But the real scare for the approximately 1,500 residents ofWesson wasn’t in the soil. It was in the water.

In 1987, the Mississippi Department of Health tested a pair ofWesson’s municipal water wells located about 1,000 feet from Potterand found significant trichloroethylene (TCE) contamination. Thecompany had used TCEs from 1954-1975 to degrease and clean PCBsfrom its components.

A boil water alert was issued and students at Copiah-LincolnCommunity College were provided bottled water. The town’s watertreatment facility was upgraded to remove TCEs, but the newcomponent failed to bring the contamination level below standardsset by the U.S. Environmental Protection Agency.

Wesson shut down the old wells and drilled two new wells,connecting them to the water system in 1989.

The contamination was removed by the early 1990s, but horrorstories of sickness and cancer tied to Potter’s contaminationcontinued. Several students at Wesson Attendance Center werediagnosed with cancer in the late 1990s, but no connection withPotter was ever made.

Brandy Sanders died of bone cancer at age 15 on April 8, 1998. Abrain tumor claimed 25-year-old Jason Counts on Sept. 11, 2001.Every year, Wesson dance instructor Nena Smith gives out a $1,200scholarship in Sanders’ memory and names one of her students therecipient of the Jason Counts Award.

“I’ve lost several of my kids to cancer over the years,” Smithsaid. “It’s kind of hard. A lot of people in this town believe wehave an unusually large amount of cancer for a town this size. I’mnot so sure I agree with that, but it seems like every week I hearof someone else.”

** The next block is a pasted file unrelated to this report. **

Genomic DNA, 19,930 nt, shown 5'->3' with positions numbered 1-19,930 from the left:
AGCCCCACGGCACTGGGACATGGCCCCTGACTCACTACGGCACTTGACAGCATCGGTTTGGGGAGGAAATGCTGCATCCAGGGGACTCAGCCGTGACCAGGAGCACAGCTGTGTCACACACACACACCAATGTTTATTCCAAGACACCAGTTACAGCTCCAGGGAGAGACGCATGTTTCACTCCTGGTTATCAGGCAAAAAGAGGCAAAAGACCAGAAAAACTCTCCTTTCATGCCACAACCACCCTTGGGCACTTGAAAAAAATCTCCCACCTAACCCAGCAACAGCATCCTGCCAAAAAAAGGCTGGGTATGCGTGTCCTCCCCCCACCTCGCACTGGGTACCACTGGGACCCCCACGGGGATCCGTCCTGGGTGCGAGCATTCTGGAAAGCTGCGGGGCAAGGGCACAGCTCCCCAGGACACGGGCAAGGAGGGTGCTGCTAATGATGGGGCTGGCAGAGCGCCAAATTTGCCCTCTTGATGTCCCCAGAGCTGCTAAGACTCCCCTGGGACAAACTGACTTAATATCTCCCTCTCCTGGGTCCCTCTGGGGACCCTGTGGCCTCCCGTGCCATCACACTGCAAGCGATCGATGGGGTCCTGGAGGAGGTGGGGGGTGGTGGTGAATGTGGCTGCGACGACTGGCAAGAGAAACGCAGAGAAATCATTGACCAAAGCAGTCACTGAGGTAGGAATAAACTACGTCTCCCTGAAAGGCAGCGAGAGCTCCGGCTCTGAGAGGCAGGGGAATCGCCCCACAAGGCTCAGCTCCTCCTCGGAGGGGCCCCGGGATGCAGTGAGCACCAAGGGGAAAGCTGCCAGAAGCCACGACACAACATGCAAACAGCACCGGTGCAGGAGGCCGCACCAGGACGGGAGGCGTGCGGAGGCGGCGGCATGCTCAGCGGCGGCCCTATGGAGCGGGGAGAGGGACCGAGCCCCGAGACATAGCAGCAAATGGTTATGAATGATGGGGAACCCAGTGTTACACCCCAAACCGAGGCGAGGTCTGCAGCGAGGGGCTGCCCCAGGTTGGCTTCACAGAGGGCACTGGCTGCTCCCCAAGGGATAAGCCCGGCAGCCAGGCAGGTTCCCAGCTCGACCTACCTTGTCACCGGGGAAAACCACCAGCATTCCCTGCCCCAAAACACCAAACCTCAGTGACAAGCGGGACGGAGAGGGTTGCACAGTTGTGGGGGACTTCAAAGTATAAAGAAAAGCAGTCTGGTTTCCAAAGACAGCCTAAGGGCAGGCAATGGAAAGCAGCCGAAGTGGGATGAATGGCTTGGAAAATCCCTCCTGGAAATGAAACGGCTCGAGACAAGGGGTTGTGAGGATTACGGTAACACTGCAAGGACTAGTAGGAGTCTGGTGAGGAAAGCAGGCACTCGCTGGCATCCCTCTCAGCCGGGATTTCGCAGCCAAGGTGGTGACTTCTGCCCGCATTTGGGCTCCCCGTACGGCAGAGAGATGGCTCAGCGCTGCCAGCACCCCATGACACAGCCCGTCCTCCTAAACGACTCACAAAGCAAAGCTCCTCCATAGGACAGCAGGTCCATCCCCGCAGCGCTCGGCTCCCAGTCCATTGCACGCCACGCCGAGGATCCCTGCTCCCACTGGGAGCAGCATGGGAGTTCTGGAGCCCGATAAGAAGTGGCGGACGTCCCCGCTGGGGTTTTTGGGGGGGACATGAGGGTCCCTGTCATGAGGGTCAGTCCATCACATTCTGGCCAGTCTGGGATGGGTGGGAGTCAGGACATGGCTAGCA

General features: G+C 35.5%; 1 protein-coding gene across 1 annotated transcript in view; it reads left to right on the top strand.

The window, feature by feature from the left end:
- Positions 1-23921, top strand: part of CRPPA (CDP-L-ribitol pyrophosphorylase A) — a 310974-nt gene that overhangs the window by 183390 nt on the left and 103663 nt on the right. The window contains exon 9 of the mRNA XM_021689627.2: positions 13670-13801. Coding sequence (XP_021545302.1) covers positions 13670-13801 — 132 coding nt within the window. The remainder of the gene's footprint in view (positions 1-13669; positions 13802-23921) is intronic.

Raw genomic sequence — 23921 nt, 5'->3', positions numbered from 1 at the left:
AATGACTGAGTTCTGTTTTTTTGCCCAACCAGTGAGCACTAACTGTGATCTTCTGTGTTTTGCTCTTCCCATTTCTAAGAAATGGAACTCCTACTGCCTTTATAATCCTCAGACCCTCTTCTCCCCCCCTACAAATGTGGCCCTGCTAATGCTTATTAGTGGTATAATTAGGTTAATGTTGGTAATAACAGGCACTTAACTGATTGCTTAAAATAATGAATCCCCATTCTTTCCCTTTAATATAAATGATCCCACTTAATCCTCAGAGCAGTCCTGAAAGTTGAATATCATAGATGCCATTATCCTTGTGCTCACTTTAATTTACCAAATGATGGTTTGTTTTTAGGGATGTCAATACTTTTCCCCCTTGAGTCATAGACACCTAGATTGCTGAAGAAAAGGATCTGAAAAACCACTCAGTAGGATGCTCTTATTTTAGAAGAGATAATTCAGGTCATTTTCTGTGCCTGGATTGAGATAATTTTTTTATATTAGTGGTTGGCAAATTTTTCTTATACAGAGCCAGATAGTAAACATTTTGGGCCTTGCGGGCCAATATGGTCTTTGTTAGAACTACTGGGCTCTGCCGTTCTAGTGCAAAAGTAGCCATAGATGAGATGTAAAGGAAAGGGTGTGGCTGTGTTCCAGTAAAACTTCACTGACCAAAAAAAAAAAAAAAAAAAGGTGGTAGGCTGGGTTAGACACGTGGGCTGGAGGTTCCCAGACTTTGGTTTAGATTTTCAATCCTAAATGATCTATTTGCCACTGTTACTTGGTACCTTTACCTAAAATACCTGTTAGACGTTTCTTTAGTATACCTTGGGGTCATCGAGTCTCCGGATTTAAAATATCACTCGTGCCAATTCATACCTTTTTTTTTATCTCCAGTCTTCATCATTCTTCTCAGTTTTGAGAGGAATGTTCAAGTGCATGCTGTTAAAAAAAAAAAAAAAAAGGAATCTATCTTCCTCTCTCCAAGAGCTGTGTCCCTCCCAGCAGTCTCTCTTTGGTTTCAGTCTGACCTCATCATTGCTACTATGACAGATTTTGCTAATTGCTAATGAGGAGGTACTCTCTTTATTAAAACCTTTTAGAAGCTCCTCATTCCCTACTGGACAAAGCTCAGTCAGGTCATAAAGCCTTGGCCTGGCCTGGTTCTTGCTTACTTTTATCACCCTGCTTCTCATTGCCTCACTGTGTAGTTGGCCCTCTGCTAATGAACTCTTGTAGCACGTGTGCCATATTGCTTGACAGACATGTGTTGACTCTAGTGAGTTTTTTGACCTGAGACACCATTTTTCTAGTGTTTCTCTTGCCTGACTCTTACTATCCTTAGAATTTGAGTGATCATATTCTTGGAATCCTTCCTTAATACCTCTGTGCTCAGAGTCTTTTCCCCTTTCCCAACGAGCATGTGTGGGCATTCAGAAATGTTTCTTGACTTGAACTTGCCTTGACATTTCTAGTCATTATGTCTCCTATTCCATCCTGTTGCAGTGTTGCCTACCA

Smith said she doesn’t believe the Potter contamination causedthe cancer in either Sanders or Counts – both lived out in CopiahCounty, she said. Neither of them drank Wesson city water athome.

“But they did when they were at school,” she said.

Hartgraves said two Potter managers died of cancer while workingfor Potter in the 1980s.

“They had worked in the flat earlier until they moved themselvesup,” he said.

The ATSDR in follow-up studies in 1995 was unable to determineif the Potter contamination had elevated cancer rates in Wessonbecause there was no city-specific cancer mortality rate data. Itdid find, however, the cancer mortality rates countywide were notgreater than the state average.

In 1998, Potter was bought out by Spectrum Control Inc., whichcontinues to operate just up the road. Spectrum Manager HenryBallard, who started off working for Potter in 1980, said the lastequipment was moved out of Potter and into the Spectrum building inMarch 1999.

“They gave me approximately six months to get out of thefacility down there,” he said.

The old Potter facility has stood vacant for 11 years. Now, itstands no more.

“I hate to see it go, but knowing the circumstances it’s a moveforward,” said Ward Four Alderman and local historian Bobby Britt.”Hopefully the property will be cleaned up sufficiently so that wecan maybe get another industry in there some day. But a landmarkwill be gone. That’s what happens when time moves on.”